Storytelling is sometimes the best way to raise awareness and spread a much-needed message.
Canarsie resident Alisha Sylvain has a personal connection to the fictional children’s book she crafted during the September 2021 pandemic titled: The Adventures of Soleil and Ava: The Perilous Pet.
Drawing inspiration from her own daughter’s physical challenges, she is eager to share the lessons and values expressed in her book. Sylvain has found that there is a limited population of books focusing on the challenges children with disabilities face and overcome.
Canarian mail recently spoke exclusively with the author and speech therapist, whose book features his two daughters as the main characters.
“I started writing little anecdotes in my diary and filming their interactions,” said
Sylvain. “My 21-year-old daughter Soleil is depicted throughout the story, using her trusty wheelchair to get around. My other daughter, Ava-Marie, is a typically developing and courageous 7-year-old girl. Soleil is a very resilient, intelligent, sensitive and loving young woman. Ava-Marie is a magical, compassionate, caring thinker and one of her sister’s greatest advocates. Sun has global developmental delays. She uses a wheelchair to get around and communicates primarily through signs, gestures and/or a simple communication device.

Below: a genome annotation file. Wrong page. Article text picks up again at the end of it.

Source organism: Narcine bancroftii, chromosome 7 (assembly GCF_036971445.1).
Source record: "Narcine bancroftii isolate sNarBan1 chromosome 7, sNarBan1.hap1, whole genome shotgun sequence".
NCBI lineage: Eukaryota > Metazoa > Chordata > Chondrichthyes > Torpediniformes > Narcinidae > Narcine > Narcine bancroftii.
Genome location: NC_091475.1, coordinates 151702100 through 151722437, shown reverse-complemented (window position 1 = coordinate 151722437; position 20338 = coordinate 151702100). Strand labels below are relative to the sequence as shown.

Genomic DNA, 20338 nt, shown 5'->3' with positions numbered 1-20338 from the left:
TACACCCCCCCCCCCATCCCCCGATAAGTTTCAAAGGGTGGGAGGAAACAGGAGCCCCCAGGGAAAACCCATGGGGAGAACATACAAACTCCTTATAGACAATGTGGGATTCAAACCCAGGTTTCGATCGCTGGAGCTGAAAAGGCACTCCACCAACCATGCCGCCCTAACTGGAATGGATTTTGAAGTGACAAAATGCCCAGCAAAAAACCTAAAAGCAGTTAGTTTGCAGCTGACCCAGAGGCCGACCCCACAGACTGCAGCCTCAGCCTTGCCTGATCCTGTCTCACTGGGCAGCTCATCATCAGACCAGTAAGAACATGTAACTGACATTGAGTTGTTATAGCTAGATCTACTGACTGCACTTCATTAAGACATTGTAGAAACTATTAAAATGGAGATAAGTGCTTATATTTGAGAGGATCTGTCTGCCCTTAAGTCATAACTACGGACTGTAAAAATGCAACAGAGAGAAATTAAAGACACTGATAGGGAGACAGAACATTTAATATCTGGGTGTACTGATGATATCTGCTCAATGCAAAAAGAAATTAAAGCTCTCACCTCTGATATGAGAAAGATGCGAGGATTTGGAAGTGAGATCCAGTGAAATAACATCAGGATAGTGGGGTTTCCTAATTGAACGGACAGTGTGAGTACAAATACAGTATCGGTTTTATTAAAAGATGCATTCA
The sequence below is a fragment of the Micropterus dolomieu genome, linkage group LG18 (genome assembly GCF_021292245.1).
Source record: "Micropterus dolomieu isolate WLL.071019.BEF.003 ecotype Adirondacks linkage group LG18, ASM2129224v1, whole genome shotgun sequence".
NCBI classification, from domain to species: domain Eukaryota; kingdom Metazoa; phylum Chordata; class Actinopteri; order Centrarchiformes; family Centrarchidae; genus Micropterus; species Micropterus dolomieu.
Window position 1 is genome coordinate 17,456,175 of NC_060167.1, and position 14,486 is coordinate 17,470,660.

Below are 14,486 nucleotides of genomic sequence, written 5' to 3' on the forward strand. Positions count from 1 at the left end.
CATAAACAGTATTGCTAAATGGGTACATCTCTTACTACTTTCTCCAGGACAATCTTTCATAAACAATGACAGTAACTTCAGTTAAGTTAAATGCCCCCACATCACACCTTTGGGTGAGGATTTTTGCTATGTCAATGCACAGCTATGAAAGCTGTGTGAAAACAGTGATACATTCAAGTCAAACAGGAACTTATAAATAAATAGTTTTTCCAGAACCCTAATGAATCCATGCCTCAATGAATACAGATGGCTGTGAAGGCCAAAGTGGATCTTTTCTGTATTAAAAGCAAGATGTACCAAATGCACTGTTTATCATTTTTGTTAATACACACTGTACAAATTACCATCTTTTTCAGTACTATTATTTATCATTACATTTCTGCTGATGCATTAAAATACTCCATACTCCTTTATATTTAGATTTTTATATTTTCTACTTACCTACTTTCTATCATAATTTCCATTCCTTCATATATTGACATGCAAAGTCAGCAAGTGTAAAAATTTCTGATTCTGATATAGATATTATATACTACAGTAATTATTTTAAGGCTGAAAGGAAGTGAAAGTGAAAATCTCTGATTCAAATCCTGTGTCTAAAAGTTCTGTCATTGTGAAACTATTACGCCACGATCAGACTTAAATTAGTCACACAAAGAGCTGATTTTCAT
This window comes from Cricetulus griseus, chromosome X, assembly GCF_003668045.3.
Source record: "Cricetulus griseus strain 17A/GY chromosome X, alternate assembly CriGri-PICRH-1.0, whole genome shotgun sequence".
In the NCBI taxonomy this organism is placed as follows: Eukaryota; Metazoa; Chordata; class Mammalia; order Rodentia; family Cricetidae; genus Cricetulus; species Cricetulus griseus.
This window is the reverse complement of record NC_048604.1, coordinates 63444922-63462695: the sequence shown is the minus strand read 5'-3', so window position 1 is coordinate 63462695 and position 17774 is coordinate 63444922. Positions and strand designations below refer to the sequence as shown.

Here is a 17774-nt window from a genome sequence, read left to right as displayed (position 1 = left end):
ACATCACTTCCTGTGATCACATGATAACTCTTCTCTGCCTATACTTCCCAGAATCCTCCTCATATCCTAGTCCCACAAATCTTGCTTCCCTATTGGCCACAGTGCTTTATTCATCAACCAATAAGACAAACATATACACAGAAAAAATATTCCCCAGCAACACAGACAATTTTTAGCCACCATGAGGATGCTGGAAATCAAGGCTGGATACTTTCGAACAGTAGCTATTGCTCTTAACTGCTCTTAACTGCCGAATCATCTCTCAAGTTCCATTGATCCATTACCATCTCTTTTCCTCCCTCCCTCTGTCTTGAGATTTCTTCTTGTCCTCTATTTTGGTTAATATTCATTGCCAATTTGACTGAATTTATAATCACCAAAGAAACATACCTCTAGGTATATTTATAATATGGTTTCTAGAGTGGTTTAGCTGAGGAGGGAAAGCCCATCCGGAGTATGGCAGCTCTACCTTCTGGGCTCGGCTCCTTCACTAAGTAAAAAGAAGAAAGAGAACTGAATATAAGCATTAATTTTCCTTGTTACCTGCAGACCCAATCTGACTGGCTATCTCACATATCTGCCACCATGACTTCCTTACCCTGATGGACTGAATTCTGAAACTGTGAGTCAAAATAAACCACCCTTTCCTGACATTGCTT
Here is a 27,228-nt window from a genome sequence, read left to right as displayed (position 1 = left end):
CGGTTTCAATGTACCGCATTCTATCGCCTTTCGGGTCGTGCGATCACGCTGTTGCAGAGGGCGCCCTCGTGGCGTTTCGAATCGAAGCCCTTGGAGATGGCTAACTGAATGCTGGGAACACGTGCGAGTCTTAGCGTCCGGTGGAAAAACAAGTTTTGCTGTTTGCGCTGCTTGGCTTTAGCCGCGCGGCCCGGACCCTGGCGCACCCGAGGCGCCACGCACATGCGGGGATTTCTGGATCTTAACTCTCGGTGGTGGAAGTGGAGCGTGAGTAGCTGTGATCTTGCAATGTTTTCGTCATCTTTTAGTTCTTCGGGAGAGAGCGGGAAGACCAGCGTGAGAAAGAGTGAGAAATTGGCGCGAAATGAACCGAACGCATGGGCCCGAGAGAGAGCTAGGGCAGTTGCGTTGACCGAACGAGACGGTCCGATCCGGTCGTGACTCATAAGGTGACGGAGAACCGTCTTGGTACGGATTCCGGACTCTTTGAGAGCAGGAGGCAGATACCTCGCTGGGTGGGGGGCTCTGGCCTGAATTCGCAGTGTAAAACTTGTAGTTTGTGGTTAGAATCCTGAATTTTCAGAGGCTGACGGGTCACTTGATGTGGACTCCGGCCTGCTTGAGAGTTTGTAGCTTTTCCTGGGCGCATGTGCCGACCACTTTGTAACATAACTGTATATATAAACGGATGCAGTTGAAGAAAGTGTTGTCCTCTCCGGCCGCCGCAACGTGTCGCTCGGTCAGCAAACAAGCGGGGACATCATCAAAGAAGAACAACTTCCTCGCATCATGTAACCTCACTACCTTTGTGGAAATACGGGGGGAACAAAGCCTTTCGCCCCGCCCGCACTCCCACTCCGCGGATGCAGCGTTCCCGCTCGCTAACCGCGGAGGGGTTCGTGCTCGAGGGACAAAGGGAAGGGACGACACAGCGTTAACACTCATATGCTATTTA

Sylvain sends the characters on a creative journey.
“In this book, the girls use their imagination to go into the jungle where they encounter a grassy field in which the Sun’s chair gets stuck and they come across a very hungry tiger”, says the author. “Aiding each other, they use their wits and strength to free Sun’s chair and outsmart the tiger.”
Sylvain attributes her writing to her career, as she spent 17 years working with inner-city children and young adults as a speech therapist. Its mission is to help individuals communicate effectively, whether through verbal language or another form of communication.
“I also do early intervention with children from the age of 3. Having the experience of working with people with various communication abilities and disabilities definitely helped me write my book,” she said. “I also wanted the images in the book to be vivid and tell a story even without the words.”
A resident of Canarsie for 20 years, Sylvain has always wanted to write a children’s book. She began to take her passion seriously during the pandemic, using her professional tools and psychological resources to inspire and empower all children, especially those with disabilities.
“My hope is to see more books in circulation that portray these children in a positive and uplifting way and encourage messages of inclusion, kindness, passion, resilience and understanding.”
A second book – and maybe even a series – could see the light of day soon, since Sylvain is currently working on continuing the adventures of his daughters’ characters.
“The series will feature Ava-Marie and Soleil in a variety of difficult situations and in different locations. They will use their imagination, trial and error and Soleil’s trusty wheelchair to navigate the world,” she said.
“This book is about teaching without limits to one’s creativity and abilities. It also encompasses the bond that sisters can have despite their physical and cognitive differences.
Sylvain’s e-book is available on Amazon and is also available in hard copy.
Photos courtesy of Alisha Sylvain